2017 Mercedes-Benz GLC

By July 1, 2017

One year ago, the rounded-edge Mercedes-Benz GLC midsize crossover SUV supplanted the previous, boxy GLK. For the 2017 model year, a Mercedes-AMG GLC43 model with twin-turbo V6 power, promising more intense performance, joined the four-cylinder GLC300.

Also for 2017, Mercedes-Benz offers new saddle brown leather upholstery. Blue is a new body color choice, the GLC Coupe gains LED headlights, and Premium option packages have been revised. Otherwise, little has changed. Plans for a diesel-engine model are on hold.

Serving as a complement to the C-Class sedan, the GLC has an eye-catching front end, resembling the larger GLE model.

Two body styles are offered: a conventional crossover wagon, and what Mercedes-Benz calls a four-door coupe, due to its dramatic roofline slope. Though stylishly distinctive, the Coupe version loses some cargo space for taller items.

Offered with rear-drive or 4MATIC all-wheel drive, the GLC300 holds a turbocharged 2.0-liter four-cylinder engine. Rated at 241 horsepower and 273 pound-feet of torque, the latter available at a mere 1300 rpm, the four-cylinder mates with a 9-speed automatic transmission.

Ready to deliver an extra helping of power, the Mercedes-AMG GLC43 unleashes a twin-turbo 3.0-liter V6 that produces 362 horsepower and 384 pound-feet of torque.

With its steering and suspension developed by Mercedes-Benz’s AMG performance division, the GLC43 rides firmly, but is compliant for everyday driving. Fitted with paddle shifters, the 9-speed automatic transmission includes a sport mode. Each GLC43, SUV or Coupe, comes with all-wheel drive. Cosmetic detail work gives the GLC43 a bit stronger presence than its GLC300 mate. An air suspension with Dynamic Select settings, standard on the GLC43, enhances comfort, as well as stiffening body control.

Plenty of active-safety features are available, but most cost extra, offered in an expensive option package. Attention Assist (drowsiness detection) is standard. So are a rearview camera and low-speed Collision Prevention Assist Plus. The Premium 3 package includes adaptive cruise control with steering assist, full-speed automatic emergency braking with pedestrian detection, lane-keeping assist, blind-spot assist, and Pre-Safe Plus to detect imminent rear-end collision.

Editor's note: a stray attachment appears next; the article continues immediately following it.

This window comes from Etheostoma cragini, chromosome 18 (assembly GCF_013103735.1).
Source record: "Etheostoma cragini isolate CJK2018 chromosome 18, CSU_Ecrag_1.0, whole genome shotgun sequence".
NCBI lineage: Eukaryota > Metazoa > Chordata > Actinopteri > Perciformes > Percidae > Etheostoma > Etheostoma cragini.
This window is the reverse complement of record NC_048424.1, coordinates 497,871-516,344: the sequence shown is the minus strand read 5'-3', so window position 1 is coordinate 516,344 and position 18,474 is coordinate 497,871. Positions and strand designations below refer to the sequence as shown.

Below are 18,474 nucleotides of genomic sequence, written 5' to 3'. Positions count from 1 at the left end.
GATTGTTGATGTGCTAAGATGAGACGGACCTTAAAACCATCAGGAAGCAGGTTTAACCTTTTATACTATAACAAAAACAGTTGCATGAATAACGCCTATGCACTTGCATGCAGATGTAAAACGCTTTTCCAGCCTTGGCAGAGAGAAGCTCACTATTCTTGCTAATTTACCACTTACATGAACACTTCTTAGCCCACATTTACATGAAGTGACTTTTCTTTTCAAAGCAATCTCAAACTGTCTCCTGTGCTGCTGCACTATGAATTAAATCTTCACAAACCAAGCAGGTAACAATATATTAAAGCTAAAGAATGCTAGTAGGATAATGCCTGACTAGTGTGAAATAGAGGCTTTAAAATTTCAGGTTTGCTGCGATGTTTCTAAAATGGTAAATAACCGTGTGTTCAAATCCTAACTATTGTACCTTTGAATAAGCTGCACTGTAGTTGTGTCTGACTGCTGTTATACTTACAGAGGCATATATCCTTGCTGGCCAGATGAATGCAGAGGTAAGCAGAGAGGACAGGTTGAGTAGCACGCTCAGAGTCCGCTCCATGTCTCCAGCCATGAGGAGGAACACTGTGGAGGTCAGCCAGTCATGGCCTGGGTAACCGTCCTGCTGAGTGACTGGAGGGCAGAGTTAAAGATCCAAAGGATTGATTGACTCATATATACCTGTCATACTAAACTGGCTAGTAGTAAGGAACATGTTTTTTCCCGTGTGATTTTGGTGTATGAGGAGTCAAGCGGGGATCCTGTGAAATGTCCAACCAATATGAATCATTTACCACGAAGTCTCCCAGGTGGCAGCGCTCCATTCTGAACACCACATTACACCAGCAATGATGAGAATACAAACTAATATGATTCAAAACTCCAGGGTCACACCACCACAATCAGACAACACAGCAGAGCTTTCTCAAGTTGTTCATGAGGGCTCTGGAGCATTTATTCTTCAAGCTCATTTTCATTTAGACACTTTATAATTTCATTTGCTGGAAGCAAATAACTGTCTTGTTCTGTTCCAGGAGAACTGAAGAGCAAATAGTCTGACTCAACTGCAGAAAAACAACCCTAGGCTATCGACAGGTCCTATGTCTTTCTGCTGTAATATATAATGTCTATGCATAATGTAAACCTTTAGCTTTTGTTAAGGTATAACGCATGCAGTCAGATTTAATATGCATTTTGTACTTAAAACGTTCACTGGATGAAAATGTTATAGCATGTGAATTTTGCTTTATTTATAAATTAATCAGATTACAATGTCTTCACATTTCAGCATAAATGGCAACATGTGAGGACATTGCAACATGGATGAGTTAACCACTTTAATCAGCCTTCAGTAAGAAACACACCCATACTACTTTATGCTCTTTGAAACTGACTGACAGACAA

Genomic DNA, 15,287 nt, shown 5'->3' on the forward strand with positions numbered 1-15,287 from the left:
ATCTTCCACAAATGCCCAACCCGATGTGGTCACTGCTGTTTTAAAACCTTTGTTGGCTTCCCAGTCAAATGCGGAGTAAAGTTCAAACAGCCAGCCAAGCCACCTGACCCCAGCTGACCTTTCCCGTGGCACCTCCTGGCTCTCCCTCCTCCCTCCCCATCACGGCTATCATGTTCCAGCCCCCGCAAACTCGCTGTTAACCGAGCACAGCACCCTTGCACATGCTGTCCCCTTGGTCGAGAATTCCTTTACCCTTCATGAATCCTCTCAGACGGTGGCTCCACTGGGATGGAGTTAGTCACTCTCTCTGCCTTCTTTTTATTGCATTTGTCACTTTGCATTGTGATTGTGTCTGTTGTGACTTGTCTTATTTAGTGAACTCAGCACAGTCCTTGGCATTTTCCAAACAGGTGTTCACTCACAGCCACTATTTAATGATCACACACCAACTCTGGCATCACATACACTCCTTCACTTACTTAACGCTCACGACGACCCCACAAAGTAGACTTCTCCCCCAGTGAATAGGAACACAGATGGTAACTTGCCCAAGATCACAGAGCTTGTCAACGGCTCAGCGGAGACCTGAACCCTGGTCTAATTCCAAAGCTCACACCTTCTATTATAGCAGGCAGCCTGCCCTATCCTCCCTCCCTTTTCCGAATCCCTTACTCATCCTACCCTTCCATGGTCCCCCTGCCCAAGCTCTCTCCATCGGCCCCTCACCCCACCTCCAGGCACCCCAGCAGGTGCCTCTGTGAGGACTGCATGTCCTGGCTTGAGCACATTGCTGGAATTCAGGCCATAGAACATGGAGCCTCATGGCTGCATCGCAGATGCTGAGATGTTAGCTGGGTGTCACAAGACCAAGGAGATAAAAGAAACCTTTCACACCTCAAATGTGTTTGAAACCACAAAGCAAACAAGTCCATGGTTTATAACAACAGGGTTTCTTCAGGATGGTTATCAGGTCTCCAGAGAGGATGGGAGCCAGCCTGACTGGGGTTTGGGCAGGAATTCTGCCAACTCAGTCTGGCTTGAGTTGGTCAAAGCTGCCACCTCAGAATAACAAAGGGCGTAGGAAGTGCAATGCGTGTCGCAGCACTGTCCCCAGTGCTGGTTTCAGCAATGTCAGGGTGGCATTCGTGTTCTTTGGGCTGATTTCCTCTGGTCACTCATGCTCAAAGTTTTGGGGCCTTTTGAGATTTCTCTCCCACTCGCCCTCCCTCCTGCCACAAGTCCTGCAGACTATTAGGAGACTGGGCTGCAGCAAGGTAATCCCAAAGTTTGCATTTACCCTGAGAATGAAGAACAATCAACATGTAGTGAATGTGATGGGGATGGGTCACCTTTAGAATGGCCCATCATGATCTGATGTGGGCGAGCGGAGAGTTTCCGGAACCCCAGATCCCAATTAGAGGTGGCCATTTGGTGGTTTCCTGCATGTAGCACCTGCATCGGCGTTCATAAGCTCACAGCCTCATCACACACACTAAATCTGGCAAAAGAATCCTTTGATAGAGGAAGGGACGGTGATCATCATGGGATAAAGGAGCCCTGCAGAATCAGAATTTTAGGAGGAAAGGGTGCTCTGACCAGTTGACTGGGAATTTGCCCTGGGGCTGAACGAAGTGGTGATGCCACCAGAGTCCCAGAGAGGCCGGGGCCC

The National Highway Traffic Safety Administration has not crash-tested the GLC. The Insurance Institute for Highway Safety has given it Good ratings in side-impact and moderate front-overlap testing.

Mercedes-Benz intends to launch a GLC63 SUV and Coupe for the 2018 model year.

Model Lineup

GLC300 ($39,150) comes with 18-inch alloy wheels, glossy wood trim, cloth upholstery, a 7.0-inch infotainment screen, rearview camera, power driver’s seat with memory, power liftgate, Pre-Safe, and Collision Prevention Assist Plus. All-wheel drive adds $2,000. (Prices are MSRP and do not include $925 destination charge.)

GLC300 Coupe ($45,950) includes 4MATIC all-wheel drive. Standard equipment essentially mirrors the SUV-bodied GLC300, adding a sunroof and LED headlights.

AMG GLC43 ($54,900) gets the V6 engine and AMG sport suspension, MB-Tex synthetic suede/leatherette upholstery, blind-spot assist, and 20-inch alloy wheels.

AMG GLC43 Coupe ($59,650) features black exterior and aluminum interior trim.


Wearing a body that’s related to the conventional C-Class sedan, the GLC is devoid of design cues that might suggest rugged, off-road experiences. Instead, it qualifies more as a tall wagon.

Compared to similar models from Mercedes-Benz and other automakers, the GLC body incorporates some almost-sensual shapes. Largely subtle in nature, they give the GLC a sense of charm that’s typically absent from utility-type vehicles. Differences between the GLC300 and GLC43 are largely limited to details, led by distinctive bumpers.